This was a complete mobile studio, designed to incorporate the latest video technology. As well as the camera platform on top, there was an editing suite and recording equipment inside, which explains why there was only room for two single seats; one for the driver and another for a technician sitting immediately behind.
The left side of the vehicle was packed with recording and editing equipment. The boot area was filled with cables on spools and two heavy-duty batteries. We assume that the news reporters had to get to the location separately!
Video was radical technology for 1970. News reports could now be filmed, edited, commentary added and made ready for transmission within an hour.
The Fairmont had to be extensively modified for the job. Apart from getting to and from location as quickly as possible, the V8 option was essential for charging the two 12-volt batteries placed in the boot (the spare tyre was relocated to the roof). Control of internal power was by a magnetic clutch mounted on the engineʼs fan pulley.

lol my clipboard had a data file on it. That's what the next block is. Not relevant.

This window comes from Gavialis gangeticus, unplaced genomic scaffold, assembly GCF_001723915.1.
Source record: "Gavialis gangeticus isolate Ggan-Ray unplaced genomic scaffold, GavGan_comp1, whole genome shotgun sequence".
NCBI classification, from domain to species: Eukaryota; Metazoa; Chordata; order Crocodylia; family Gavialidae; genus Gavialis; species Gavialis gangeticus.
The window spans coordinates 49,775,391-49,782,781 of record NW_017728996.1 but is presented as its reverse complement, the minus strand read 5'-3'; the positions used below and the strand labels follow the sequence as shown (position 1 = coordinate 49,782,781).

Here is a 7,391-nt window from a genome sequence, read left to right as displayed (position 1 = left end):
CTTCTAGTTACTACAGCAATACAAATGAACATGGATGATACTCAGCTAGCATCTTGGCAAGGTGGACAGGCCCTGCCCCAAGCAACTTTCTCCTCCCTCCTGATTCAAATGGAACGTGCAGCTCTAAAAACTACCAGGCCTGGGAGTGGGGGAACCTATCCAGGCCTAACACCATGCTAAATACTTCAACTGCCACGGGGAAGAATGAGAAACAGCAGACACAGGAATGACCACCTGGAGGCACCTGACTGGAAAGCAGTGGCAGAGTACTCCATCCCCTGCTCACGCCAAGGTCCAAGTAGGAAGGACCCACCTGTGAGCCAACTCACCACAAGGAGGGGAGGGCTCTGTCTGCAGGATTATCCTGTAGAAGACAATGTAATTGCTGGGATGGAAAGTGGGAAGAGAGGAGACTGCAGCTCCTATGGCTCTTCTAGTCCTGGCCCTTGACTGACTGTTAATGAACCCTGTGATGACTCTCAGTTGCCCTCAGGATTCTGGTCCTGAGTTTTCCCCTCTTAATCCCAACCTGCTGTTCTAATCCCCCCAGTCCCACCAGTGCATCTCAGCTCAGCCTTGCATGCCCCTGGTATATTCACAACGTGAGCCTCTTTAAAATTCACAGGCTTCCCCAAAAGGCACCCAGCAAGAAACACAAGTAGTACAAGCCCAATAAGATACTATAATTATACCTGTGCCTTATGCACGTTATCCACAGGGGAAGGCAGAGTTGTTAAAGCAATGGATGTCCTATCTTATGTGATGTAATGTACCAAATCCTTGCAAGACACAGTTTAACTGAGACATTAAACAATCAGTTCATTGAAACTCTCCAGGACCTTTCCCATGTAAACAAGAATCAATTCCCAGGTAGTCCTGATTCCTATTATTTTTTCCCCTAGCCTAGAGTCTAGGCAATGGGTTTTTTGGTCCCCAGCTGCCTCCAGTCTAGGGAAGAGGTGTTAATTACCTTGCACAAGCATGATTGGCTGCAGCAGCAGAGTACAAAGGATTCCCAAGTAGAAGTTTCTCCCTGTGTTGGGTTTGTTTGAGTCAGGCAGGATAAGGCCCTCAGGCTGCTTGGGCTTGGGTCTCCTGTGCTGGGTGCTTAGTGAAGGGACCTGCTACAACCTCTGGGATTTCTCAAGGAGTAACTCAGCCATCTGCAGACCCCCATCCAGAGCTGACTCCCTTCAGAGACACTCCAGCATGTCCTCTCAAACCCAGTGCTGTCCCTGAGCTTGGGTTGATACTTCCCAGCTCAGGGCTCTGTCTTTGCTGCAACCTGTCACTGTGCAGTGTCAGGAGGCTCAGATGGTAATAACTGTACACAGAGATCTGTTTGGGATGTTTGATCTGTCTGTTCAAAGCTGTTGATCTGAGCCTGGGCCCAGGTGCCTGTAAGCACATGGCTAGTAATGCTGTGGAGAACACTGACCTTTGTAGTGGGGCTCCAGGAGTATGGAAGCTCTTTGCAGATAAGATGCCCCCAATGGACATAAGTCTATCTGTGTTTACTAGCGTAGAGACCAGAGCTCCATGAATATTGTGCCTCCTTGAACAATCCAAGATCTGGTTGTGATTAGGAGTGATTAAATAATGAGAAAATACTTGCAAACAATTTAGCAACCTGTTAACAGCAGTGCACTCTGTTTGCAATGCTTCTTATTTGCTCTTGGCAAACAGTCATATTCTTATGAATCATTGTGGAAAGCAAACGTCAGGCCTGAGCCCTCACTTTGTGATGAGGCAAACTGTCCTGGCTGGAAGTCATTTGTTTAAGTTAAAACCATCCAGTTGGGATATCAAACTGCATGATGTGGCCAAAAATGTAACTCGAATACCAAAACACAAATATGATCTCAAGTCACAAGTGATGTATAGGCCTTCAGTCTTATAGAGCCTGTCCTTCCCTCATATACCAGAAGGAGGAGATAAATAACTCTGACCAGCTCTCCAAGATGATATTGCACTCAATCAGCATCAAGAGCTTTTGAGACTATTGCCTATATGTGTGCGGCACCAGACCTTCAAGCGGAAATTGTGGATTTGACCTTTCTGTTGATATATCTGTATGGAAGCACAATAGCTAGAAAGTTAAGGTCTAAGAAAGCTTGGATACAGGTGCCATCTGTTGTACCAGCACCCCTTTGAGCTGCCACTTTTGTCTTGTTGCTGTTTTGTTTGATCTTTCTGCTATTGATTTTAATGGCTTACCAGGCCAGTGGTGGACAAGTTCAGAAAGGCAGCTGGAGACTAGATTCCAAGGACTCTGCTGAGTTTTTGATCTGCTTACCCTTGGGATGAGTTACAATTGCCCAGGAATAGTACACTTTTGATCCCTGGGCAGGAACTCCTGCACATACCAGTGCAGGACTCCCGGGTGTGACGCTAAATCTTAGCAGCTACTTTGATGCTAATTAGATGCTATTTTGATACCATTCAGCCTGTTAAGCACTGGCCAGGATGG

The extra batteries powered all the internal technical equipment plus the camera and microphones, which were plugged into a panel mounted in the rear bumper. Recording could be done on the move if necessary.
Disc brakes were fitted, the suspension was boosted and extra air-conditioning was added. Compared to the large, cumbersome OB trucks previously used, these were fast units on the road and veteran ʻnewsiesʼ like to talk about the high speeds achieved to get back to the station in time - sometimes with a police escort.
When this story ran in 1970, the ABC TV Fairmonts were intended mainly for regional stations (this prototype was based at Rockhampton, QLD). But the news cruiser concept proved so successful that similar mobile units are still used by television networks. Todayʼs vehicles are usually based on large 4WD trucks, nothing quite as stylish as this Fairmont V8.